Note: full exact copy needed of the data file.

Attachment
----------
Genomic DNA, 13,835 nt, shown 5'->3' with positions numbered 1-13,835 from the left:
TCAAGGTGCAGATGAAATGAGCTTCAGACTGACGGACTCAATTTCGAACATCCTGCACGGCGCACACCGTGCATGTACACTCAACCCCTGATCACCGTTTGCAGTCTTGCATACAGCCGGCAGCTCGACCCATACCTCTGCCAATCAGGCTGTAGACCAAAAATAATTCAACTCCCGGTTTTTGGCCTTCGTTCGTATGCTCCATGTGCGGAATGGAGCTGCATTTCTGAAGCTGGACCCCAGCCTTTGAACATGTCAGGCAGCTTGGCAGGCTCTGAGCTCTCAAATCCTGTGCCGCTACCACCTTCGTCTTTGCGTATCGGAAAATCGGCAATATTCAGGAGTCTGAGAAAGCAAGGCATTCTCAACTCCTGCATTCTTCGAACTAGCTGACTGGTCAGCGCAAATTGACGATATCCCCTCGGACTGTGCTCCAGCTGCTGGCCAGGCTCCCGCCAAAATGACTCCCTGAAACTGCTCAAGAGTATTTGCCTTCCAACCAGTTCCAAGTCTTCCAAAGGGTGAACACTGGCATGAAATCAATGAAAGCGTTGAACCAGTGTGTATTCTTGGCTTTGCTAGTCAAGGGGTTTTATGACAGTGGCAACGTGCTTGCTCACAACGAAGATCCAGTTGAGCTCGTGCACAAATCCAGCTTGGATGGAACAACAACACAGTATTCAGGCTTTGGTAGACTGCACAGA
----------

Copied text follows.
Genomic DNA, 13,835 nt, shown 5'->3' with positions numbered 1-13,835 from the left:
TCAAGGTGCAGATGAAATGAGCTTCAGACTGACGGACTCAATTTCGAACATCCTGCACGGCGCACACCGTGCATGTACACTCAACCCCTGATCACCGTTTGCAGTCTTGCATACAGCCGGCAGCTCGACCCATACCTCTGCCAATCAGGCTGTAGACCAAAAATAATTCAACTCCCGGTTTTTGGCCTTCGTTCGTATGCTCCATGTGCGGAATGGAGCTGCATTTCTGAAGCTGGACCCCAGCCTTTGAACATGTCAGGCAGCTTGGCAGGCTCTGAGCTCTCAAATCCTGTGCCGCTACCACCTTCGTCTTTGCGTATCGGAAAATCGGCAATATTCAGGAGTCTGAGAAAGCAAGGCATTCTCAACTCCTGCATTCTTCGAACTAGCTGACTGGTCAGCGCAAATTGACGATATCCCCTCGGACTGTGCTCCAGCTGCTGGCCAGGCTCCCGCCAAAATGACTCCCTGAAACTGCTCAAGAGTATTTGCCTTCCAACCAGTTCCAAGTCTTCCAAAGGGTGAACACTGGCATGAAATCAATGAAAGCGTTGAACCAGTGTGTATTCTTGGCTTTGCTAGTCAAGGGGTTTTATGACAGTGGCAACGTGCTTGCTCACAACGAAGATCCAGTTGAGCTCGTGCACAAATCCAGCTTGGATGGAACAACAACACAGTATTCAGGCTTTGGTAGACTGCACAGA